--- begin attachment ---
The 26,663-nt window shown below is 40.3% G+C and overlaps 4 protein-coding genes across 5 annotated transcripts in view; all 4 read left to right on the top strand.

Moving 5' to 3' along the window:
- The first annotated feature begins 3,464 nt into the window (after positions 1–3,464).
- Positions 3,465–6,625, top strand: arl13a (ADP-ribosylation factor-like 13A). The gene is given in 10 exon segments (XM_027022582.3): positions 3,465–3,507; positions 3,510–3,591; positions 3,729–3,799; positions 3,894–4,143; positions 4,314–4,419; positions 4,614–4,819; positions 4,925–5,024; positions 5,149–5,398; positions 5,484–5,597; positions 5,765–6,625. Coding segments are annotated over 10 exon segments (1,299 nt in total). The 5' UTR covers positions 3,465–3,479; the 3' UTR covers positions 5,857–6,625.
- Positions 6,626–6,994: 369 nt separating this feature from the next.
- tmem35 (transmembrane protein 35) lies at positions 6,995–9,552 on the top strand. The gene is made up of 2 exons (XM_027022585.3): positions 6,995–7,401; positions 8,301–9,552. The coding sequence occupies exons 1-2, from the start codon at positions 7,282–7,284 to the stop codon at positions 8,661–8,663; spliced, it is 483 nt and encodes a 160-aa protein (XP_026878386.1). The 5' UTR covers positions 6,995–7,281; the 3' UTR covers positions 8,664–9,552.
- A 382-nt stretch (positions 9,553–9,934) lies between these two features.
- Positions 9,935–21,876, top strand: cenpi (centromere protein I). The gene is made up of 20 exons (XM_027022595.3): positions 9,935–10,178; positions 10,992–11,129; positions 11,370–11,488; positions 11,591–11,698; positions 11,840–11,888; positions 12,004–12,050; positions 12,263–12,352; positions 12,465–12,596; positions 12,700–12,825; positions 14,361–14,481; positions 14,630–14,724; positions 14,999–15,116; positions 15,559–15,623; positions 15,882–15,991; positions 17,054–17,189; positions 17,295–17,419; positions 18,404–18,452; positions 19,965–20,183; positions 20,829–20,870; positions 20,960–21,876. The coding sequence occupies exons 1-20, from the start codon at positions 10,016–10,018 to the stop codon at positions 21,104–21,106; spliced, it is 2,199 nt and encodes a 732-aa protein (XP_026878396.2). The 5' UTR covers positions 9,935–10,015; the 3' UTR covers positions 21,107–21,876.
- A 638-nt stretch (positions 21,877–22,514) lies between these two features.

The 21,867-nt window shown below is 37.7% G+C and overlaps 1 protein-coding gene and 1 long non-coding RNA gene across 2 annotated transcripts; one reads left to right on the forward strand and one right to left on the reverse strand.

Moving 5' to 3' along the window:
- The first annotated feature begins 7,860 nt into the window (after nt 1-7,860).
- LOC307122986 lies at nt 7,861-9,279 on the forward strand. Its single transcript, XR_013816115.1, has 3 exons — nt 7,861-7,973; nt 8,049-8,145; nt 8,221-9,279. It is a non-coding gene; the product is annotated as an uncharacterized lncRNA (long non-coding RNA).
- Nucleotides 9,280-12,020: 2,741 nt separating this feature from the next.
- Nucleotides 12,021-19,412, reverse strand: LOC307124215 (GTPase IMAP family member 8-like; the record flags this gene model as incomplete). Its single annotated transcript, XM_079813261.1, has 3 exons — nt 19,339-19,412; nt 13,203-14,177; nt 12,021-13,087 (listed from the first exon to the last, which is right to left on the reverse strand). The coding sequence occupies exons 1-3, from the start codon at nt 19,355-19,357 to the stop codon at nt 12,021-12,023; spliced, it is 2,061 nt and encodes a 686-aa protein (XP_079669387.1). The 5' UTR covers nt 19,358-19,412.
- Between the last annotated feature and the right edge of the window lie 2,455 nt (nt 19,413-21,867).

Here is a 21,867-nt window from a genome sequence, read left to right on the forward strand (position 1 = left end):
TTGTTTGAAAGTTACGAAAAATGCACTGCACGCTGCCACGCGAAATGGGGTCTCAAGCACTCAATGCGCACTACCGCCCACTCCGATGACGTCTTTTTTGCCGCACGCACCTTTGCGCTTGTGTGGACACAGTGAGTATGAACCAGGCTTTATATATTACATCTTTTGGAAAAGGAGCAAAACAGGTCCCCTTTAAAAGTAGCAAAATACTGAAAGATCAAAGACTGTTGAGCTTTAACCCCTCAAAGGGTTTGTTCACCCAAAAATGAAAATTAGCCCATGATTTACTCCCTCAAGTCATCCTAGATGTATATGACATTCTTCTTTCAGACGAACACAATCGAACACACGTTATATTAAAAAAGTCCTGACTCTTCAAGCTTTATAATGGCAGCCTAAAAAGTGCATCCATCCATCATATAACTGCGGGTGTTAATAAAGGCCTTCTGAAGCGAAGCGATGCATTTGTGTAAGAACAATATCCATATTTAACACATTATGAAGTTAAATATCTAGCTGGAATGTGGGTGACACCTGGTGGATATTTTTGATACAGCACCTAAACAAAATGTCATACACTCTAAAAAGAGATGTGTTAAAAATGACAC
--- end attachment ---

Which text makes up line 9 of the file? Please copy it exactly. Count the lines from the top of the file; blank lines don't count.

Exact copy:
- A 638-nt stretch (positions 21,877–22,514) lies between these two features.